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Pressure builds for companies to incentivize vaccines for workers

Pressure builds for companies to incentivize vaccines for workers
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Business groups and the Biden administration are launching a new initiative to persuade companies to provide financial incentives for employees to get vaccinated against the coronavirus.

The joint effort, announced late last week, encourages employers to make it as easy as possible for workers to get vaccinated, through compensation or paid time off.

Many companies have already pledged to provide one-time cash payments for their staff, but unions are saying they would prefer paid leave for their members.

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“Employees should be able to get vaccinated without fear of lost wages or loss of paid time off or other bargained leave,” said a spokesperson for the Communication Workers of America. “Therefore, CWA encourages employers to allow employees to be vaccinated on paid work time to expand employee access to limited vaccine appointment availability and to demonstrate employer support for vaccinations.”

The union, which represents 700,000 workers, also supports a sick time benefit for vaccine-related side effects.

A growing list of companies have said they will offer employees some kind of financial incentive to get vaccinated.

Retail giant Target Corp. is offering hourly employees four hours of pay and the cost of a Lyft ride to get to a vaccine appointment, while other companies such as McDonald’s, Aldi, Dollar General and Trade Joe’s are also offering four hours of pay.

Others are offering cash payments, with Kroger saying it would give $100 to employees to get vaccinated.

But the growing consensus among unions is that paid time off is preferable.

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“Vaccines must be provided free of charge, and workers should be provided with paid time off if the vaccination process requires them to miss work,” said the Service Employees International Union, which represents more than 2 million workers in the U.S.

“I really think that each employer is going to have to know this workforce, know their industry and make the determination as to which incentive, money or time off, is more appropriate for the workforce,” said Jill Lashay, a labor law expert at Buchanan Ingersoll & Rooney PC who represents management and employers.

The White House-backed initiative includes some of the biggest business lobbying groups in Washington: the U.S. Chamber of Commerce, the National Association of Manufacturers (NAM) and the Business Roundtable. The groups were joined by leaders of the Black, Latino and Asian business communities as part of an effort to call on businesses to reduce barriers to vaccinations.

“While there is no one-size fits all solution, every employer has a role they can play, including helping making it easier for employees to get vaccinated when the vaccine is available,” said Neil Bradley, the Chamber’s chief policy officer.

Some of the incentives range from just two hours of pay, for Amtrak workers who prove that they received the vaccine, to six hours of paid leave for Chobani employees.

NAM said some companies may be waiting for the federal government to give guidance on incentives.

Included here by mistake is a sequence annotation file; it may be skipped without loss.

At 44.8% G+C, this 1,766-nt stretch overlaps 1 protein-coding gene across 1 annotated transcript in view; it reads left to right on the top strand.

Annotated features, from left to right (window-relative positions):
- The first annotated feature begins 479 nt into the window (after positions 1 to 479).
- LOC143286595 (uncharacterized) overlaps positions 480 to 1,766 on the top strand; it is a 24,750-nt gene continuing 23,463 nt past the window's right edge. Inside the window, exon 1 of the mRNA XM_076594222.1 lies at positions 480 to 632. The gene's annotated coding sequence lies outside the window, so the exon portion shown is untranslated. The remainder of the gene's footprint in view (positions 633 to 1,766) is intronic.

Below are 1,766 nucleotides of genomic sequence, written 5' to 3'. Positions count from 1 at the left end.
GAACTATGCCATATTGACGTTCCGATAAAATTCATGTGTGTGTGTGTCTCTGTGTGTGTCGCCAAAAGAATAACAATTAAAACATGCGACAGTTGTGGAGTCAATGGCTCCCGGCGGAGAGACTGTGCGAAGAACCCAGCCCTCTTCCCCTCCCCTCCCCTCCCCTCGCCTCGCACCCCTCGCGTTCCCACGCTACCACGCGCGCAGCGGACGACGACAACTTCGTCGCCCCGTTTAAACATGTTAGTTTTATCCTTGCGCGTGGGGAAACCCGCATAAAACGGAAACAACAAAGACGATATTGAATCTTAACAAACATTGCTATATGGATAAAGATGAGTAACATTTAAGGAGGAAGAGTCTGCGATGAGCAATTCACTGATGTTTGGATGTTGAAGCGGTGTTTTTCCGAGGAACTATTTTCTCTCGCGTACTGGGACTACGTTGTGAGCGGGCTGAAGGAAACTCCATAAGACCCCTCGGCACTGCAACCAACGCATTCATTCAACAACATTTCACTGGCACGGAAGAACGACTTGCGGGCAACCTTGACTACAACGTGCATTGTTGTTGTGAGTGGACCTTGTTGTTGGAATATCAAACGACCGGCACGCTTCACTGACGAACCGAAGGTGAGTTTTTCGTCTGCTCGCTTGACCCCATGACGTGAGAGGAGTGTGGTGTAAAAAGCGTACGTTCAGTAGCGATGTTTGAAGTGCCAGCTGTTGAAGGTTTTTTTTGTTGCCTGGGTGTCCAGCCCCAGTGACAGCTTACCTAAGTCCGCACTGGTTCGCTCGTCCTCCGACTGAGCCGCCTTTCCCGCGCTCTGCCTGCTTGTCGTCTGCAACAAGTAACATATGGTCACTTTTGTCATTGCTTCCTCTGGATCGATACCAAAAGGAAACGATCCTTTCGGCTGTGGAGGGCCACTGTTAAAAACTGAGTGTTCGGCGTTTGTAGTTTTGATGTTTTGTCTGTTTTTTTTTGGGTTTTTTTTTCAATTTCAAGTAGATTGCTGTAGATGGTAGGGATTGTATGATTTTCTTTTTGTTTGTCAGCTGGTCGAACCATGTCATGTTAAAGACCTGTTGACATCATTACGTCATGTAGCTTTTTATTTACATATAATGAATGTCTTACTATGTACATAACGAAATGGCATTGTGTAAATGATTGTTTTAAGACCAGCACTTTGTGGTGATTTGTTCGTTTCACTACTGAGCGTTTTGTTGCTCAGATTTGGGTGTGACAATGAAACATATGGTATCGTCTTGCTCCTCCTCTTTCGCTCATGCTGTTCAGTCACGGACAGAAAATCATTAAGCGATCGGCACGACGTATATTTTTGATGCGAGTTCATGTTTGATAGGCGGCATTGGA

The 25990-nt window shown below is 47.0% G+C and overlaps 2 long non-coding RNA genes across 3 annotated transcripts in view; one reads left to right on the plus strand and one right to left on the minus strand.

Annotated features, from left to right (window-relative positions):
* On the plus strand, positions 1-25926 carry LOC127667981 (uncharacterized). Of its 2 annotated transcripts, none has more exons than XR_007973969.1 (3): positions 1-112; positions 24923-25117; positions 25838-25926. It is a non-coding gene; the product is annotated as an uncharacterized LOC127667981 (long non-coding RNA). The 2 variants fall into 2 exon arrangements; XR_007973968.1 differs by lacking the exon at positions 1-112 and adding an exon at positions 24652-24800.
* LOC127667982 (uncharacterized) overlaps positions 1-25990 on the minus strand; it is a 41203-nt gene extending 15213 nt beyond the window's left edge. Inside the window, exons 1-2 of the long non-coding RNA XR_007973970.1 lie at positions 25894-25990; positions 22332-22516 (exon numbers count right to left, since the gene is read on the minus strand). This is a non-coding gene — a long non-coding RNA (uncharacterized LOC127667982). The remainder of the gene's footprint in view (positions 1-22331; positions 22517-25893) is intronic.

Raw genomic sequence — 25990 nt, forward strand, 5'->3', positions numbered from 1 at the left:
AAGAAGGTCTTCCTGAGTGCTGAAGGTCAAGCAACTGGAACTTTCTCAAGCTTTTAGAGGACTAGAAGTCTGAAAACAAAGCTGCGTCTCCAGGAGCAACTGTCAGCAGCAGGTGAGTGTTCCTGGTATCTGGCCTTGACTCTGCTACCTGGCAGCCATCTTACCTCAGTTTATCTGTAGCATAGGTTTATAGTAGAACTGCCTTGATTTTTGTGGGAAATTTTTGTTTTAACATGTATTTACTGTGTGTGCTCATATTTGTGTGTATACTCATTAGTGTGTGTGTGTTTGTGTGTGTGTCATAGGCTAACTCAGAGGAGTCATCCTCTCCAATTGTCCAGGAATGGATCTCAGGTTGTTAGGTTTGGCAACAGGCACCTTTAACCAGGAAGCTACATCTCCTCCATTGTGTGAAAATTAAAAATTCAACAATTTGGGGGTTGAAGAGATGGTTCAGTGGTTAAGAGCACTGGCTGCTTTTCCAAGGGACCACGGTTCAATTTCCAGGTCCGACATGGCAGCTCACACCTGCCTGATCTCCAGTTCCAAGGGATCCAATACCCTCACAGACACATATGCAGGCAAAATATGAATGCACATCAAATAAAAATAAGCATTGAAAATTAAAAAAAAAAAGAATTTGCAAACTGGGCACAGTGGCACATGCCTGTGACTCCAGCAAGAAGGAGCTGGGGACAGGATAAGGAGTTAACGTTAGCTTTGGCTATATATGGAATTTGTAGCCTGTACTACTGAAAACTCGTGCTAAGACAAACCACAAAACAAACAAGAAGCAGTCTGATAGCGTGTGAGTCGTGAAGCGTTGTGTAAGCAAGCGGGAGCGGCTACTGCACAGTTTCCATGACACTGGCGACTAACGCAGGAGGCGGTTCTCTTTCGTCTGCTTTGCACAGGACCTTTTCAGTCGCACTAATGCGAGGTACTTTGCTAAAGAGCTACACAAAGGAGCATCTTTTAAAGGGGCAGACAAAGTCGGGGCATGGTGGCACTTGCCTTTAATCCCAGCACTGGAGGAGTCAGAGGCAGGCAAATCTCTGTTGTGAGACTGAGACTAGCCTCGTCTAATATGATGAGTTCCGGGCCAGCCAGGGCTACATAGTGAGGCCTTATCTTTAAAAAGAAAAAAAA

“Manufacturers are still waiting on guidance from the Equal Employment Opportunity Commission on what types of incentives can be offered to employees to get the vaccine,” a spokesperson for the group said, while adding that many manufacturers are “offering paid time off and helping families of team members get vaccinated.”

Meat packing company JBS USA is offering employees $100 in bonuses to receive the vaccine. At Instacart, workers are offered $25 as a stipend for potential wages lost while getting vaccinated.

“I believe providing paid time off for vaccine appointments is good policy. It allows workers who are eligible for the vaccine to receive it without having to choose between their health and going to work,” said Todd Vachon, faculty coordinator at the Labor Education Action Research Network at Rutgers University.

“These same employers should go further, though, and if they do not already, they should provide paid sick days so that employees who feel ill don’t have to choose between their economic needs and the health of their co-workers and customers,” he added.

Unions are pushing for more than just paid time off, with many saying companies need to take more safety measures to protect workers from the coronavirus, on top of quick vaccine distribution.

“This is especially important because not all workers are eligible for a vaccine at this time. Contact tracing and quarantining with paid sick time are still vital for containing the spread of the virus. As are mask mandates and supporting regular access to testing,” Vachon said.

Some workplaces are mandating that employees take a COVID-19 vaccine, which recently led to a legal challenge. A detention center officer in New Mexico recently filed what’s believed to be the first lawsuit over a workplace requirement to receive the coronavirus vaccine, claiming his rights were violated by making the vaccine a condition of employment unless reasonable accommodation has been approved.

And for those who can’t or choose not to get the vaccine, experts say employers may be faced with complaints about financial incentives for certain employees but not others.

“Offer incentives to employees who might not be able to take the vaccine because of religious objection or some [Americans with Disabilities Act]-covered reason,” Lashay said. “Maybe give additional payments or time off if you take an educational class or safety course.”